Winter time – As the snow has fallen, rabbits are harvested and shortly after smelt fishing will begin. On colder days, families gather in the warmth of their homes, to make crafts such as baskets and snow shoes. During this time they also tell many stories like the legend of the puglatmu’j.
Tucked neatly between a valley of mountains and the Restigouche River is the community of Listuguj. But the Mi’gmaq of Listuguj didn’t always live on the Quebec side of the river.
Before 1745, the Mi’gmaq were located at the bottom of Sugarloaf Mountain, where the town of Atholville New Brunswick lies today. This was the first location of Listuguj, or Tigog, as it was traditionally called.
In 1860, a Roman Catholic organization called the Récollet Order built a mission near Tigog. The Récollet mission that was first built in Percé was destroyed by the English in 1690, and so their missionaries were displaced to Tigog.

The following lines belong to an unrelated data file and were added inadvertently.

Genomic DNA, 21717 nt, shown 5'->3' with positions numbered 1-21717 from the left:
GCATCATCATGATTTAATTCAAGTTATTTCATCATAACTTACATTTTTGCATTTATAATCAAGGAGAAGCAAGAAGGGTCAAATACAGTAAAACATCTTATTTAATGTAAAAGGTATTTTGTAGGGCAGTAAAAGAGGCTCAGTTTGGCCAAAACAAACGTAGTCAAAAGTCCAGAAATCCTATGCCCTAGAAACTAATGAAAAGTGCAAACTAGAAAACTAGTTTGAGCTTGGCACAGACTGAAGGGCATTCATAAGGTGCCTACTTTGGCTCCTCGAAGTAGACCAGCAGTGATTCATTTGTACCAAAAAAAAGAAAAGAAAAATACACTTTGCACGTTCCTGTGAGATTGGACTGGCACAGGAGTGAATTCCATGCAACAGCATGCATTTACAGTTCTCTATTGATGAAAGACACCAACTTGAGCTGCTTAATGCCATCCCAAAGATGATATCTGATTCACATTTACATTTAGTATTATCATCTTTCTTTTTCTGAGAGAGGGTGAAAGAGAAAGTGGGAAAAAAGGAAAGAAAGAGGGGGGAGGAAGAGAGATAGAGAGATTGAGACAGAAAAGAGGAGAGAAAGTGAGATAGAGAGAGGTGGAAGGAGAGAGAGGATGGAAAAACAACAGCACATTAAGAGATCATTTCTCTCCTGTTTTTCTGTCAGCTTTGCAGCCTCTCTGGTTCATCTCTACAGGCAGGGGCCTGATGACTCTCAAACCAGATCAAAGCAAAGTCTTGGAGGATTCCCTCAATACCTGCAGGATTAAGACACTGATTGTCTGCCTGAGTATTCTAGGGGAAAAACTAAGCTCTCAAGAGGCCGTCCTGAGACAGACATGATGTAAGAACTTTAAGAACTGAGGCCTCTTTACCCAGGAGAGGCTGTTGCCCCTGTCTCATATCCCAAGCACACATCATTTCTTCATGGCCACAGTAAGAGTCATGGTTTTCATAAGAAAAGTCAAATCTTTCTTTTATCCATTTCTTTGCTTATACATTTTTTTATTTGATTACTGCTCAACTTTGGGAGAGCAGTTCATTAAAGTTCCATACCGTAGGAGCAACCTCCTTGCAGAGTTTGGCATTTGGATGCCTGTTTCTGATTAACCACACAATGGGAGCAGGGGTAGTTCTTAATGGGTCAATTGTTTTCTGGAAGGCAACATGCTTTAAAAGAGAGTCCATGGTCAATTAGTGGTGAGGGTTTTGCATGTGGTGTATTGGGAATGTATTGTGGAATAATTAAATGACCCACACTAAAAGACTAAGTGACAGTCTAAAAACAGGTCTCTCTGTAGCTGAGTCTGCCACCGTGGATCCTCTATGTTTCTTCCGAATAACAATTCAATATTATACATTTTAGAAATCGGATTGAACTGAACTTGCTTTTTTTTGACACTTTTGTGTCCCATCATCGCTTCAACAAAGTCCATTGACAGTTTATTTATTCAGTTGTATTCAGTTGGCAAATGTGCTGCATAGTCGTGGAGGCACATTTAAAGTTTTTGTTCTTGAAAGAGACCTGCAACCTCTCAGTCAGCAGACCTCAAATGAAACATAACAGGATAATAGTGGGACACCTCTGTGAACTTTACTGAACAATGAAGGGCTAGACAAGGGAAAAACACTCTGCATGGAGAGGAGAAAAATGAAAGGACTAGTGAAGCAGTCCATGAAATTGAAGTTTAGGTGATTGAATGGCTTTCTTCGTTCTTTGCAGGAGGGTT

During this time, the Mi’gmaq of Tigog still lived in wigwams made of birch bark, which were their traditional homes. However, but 1812 a number of the Mi’gmaq were living in log cabins.
In the year 1817, there were only fifty families in Listuguj. Many of the families lived at the mission set up by the Récollet order; others were spread out along the banks of the Restigouche River.
The community continued to develop; growing in size every day. And by 1858, there were roughly 40 homes and a few barns.
Despite the allure of the new European style of houses, many of the Mi’gmaq opted for traditional wigwams. And in 1858 there were still roughly 30 families living in their birch bark wigwams.
Like the Mi’gmaq in Gesgapegiag, the Mi’gmaq of Listuguj tapped maple trees for syrup at the mouth of the Restigouche River.
Feeding their sweet tooth some more, the women in the village also gathered blueberries along the Matapedia River in the fall.
Listuguj is now one of the largest Mi’gmaq communities on the East Coast. And is still a great place to get one mean slice of blueberry upside down cake.